BEREC et qui contrôle mon routeur ?
La consultation du BEREC concernant les routeurs terminaux se finit ce soir. Étant un tantinet soucieux des conneries que pourraient faire les ISP sur mon réseau au cas où le routeur soit à eux (ce qui m'obligerait évidemment à lui coller un autre routeur au cul), j'ai apporté mon petit gobelet d'eau au moulin. Les remarques étant demandées de préférence en anglais, je me suis plié à cette contrainte.
I have read with great interest your draft document.
I have a few comments about it.
First, I fully agree with the Free Software Foundation Europe (FSFE) as to its comments on your draft. I have attached the document they have written, but I'm pretty sure you already got it.
Second, my owm comments.
- Paragraph 108 clearly pinpoints the fact that, should the NTP be located at point C, internal (private) local traffic will de facto go through the public network. The provision you add (« network operators are legally prohibited... ») are true, but we know that something being legally forbidden does not prevent anyone from doing it. And...
- In the tech world, one would have to use tremendous energy to prove his traffic has been spied upon by his ISP, since the NTP would very likely be a closed black box.
- Traffic spying may not be done by the ISP per se (as some kind of ill-conceived corporate policy) but by a rogue employee or system, an affiliate or some sub-ontractor of the ISP.
- In the case of a major compromission of an ISP, all it's customers' not-really-local traffic would be compromised. Seen another way, this would make ISPs prime targets for compromission (even more than today).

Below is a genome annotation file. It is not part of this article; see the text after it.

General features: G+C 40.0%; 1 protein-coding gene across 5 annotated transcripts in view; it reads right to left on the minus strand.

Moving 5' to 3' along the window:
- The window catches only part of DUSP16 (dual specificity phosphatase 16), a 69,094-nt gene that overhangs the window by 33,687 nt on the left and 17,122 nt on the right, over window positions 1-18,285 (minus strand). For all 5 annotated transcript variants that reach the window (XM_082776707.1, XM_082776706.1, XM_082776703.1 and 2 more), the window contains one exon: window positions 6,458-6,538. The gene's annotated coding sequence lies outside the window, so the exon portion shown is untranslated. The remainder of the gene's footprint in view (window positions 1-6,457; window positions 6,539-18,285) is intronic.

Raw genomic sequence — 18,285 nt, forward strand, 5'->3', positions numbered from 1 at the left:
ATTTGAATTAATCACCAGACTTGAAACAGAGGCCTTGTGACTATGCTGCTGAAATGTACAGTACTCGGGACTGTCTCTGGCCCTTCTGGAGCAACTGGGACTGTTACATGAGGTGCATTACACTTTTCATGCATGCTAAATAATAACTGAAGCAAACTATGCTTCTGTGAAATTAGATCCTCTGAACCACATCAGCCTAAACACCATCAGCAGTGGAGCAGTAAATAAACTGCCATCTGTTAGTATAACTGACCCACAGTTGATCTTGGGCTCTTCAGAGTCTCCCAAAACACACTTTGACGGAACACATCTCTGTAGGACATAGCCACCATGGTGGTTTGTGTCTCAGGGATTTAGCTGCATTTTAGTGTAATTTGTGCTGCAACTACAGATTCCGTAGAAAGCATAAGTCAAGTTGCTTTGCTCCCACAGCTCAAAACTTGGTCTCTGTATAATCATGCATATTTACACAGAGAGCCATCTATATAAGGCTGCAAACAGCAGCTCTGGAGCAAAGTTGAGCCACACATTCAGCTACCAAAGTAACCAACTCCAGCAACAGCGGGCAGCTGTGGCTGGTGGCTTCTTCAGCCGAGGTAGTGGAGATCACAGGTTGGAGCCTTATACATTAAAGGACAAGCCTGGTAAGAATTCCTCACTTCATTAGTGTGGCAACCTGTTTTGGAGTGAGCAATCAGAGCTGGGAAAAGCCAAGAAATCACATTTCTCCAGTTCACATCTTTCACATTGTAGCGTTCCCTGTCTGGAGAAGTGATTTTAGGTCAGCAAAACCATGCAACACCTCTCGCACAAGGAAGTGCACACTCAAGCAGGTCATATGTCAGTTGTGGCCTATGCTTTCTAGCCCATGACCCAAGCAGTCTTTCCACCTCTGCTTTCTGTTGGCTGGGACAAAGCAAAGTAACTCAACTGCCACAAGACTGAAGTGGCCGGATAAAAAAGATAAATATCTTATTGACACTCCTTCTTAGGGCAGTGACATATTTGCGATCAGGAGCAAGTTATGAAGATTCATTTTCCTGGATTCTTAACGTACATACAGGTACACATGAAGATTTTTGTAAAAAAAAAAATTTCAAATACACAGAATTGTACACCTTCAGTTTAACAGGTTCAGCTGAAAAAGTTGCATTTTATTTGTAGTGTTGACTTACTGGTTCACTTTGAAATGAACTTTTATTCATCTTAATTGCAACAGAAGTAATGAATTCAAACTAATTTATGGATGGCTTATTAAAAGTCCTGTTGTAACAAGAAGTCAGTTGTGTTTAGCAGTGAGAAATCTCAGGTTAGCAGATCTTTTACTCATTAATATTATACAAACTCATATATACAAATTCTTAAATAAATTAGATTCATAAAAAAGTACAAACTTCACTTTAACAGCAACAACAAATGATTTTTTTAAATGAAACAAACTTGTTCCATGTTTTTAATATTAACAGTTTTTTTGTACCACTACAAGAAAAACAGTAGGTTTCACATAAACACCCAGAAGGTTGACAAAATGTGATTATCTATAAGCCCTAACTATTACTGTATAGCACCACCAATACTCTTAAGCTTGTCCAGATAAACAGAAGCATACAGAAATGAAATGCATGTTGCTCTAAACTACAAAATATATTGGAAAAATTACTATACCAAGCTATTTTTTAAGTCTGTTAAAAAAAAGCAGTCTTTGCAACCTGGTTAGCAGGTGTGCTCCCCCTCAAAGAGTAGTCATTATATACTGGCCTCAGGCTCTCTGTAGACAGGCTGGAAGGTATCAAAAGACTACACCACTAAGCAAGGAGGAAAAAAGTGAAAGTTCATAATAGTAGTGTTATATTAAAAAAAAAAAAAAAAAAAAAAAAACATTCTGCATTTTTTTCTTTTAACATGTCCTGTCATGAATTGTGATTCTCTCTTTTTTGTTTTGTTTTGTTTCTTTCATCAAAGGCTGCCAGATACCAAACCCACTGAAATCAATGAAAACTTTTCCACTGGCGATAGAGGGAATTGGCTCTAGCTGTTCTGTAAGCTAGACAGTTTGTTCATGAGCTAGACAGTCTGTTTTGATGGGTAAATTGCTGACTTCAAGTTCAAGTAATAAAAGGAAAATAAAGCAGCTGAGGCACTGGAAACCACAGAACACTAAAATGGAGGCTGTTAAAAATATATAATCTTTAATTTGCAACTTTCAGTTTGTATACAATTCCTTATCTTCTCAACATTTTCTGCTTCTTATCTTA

- In the case of a major network incident for an ISP, all it's customers' local traffic could be impacted, to the point of making local traffic impossible (for example, the problem from the ISP side makes on-premises routers stop functionning).
To avoid this, the customer will add his own router just behind the ISP's one - a stupid waste of resources.
- One point absent from your draft relates to failures of equipment. If the NTP is located at B or C, failure of the « ISP's hardware » (the modem or one part of modem+router, depending on the NTP's location) will mean being cut from the Internet. Since the failing equipment will be provided by the ISP, the customer cannot have any spare. She will have to wait for a replacement equipment to reach her (here in France, this could means a 5 to 10 days turnaround delay).
Whereas if the NTP is located at point A, all on-premise equipment will be the customer's responsibility, and she can buy spares to manage hard failures.
- One point I have not seen anywhere in your draft is when the customer has several ISPs to connect her to the 'net. A lot of companies have this kind of configuration, to add some redundancy to their operations.
If the NTP is located at point A, the customer will have two modems (one for each ISP ; there may exist multi-link modems, but I'm not aware of this) but could use only one router. This greatly simplifies the local network (configuration-, communication- and security-wise).
If the NTP is located at point C, this will mean the customer will have to buy a third router to connect the two from his ISPs. This will not only be a waste of resources, but make things more complex with routing to/from each ISP while preventing becoming an exchange point between the two ISPs.
- In conclusion, the only place the NTP should be is at location A.